Maintaining visibility of reusable containers as they move – or fail to move – within your supply chain is critical in ensuring your analytics are as accurate as possible for the most informed decision-making. But if you do not control every stop in the supply chain, this can prove to be much more challenging. The reality is many suppliers or third-party logistics providers could care less about your push for “best practices” if it increases their workload or changes their routine.
This challenge can be overcome by a twofold solution: using serialized tracking techniques in locations you control, and bulk tracking where you do not.
If suppliers cannot – or choose not to – capture serialized data, they can simply send the type and quantity of reusables used per shipment. This non-serialized data, or “bulk” data, still has value, as it can be used to show you how many containers that supplier has on hand, and how many they are still responsible for. Loss of serial-level accountability is overcome by creating two inventory levels: “virtual” inventory, and “responsible” inventory.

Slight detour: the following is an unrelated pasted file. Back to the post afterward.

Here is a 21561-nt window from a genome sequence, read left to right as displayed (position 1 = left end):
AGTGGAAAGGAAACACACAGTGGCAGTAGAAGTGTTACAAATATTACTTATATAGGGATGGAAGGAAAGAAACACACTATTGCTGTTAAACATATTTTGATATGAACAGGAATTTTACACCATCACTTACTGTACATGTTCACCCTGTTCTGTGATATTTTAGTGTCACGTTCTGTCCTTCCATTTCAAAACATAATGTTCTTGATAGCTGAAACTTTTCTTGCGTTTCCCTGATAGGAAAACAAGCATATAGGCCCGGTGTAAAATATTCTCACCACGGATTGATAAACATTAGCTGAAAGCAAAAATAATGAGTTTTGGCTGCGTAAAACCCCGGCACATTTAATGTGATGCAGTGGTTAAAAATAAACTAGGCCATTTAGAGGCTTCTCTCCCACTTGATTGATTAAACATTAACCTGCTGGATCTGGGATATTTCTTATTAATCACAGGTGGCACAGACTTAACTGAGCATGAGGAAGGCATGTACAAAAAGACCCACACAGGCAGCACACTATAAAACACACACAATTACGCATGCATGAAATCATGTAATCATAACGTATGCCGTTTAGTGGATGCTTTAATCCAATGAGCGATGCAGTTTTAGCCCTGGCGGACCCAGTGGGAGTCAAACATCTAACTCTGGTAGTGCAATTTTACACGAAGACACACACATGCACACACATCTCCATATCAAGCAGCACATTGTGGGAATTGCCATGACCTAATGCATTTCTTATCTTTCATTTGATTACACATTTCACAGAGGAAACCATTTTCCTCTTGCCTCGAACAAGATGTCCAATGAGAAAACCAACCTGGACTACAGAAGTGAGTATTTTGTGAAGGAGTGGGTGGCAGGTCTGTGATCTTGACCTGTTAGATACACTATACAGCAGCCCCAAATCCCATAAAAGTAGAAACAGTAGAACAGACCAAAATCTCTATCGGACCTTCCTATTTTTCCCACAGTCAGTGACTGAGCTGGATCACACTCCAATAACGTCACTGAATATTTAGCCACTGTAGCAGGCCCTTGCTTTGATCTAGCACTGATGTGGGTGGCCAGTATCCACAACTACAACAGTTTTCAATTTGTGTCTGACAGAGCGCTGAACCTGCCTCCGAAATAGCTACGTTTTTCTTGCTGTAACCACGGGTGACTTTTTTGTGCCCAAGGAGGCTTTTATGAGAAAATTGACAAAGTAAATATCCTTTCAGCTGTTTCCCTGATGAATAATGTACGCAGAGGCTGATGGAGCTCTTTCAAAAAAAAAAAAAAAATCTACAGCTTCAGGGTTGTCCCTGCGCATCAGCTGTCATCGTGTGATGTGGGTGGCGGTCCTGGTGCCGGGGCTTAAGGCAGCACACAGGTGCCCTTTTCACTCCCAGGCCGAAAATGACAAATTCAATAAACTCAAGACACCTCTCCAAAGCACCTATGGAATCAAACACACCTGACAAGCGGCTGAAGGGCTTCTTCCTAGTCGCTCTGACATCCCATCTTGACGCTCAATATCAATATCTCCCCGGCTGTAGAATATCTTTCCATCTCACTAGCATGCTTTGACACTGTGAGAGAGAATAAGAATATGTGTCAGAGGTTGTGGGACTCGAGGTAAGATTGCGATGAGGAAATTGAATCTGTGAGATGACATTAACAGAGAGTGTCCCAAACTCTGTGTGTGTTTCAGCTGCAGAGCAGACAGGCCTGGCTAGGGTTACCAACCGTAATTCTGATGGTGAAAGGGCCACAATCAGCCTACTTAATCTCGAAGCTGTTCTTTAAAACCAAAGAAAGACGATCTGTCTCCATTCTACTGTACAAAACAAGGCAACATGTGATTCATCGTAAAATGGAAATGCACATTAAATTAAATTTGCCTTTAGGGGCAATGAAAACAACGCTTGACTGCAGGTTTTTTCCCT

- Virtual – The best estimation of the inventory levels at the supplier. We consider this “bulk” data.
- Responsible – The inventory that the supplier is still responsible for until it shows up at another location in your logistics chain. This data is serialized.
Three inputs are related to this inventory transaction:
- Inventory Sent – The serialized inventory sent to your supplier, including the type, quantity, and date each reusable was sent.
- Returned – The number of reusables the supplier claims they returned to you.
- Actual Returned – The serialized containers that were sent from the supplier that have subsequently shown up at another location in your logistics chain.
Using the following two simple equations, the Virtual and Responsible inventory levels of the suppliers you interact with can be determined:
Virtual = Sent (Quantity) – Returned (Quantity)
Responsible = Sent – Actual Returned
Defining the variables in these equations gives you access to data that would otherwise be beyond your reach. Including the inventory levels of uncontrolled locations in your equations, instead of writing them off as “unknowns,” can produce significant savings, particularly if your goal is to reduce the dwell time of reusables and overall container usage in your logistics chain.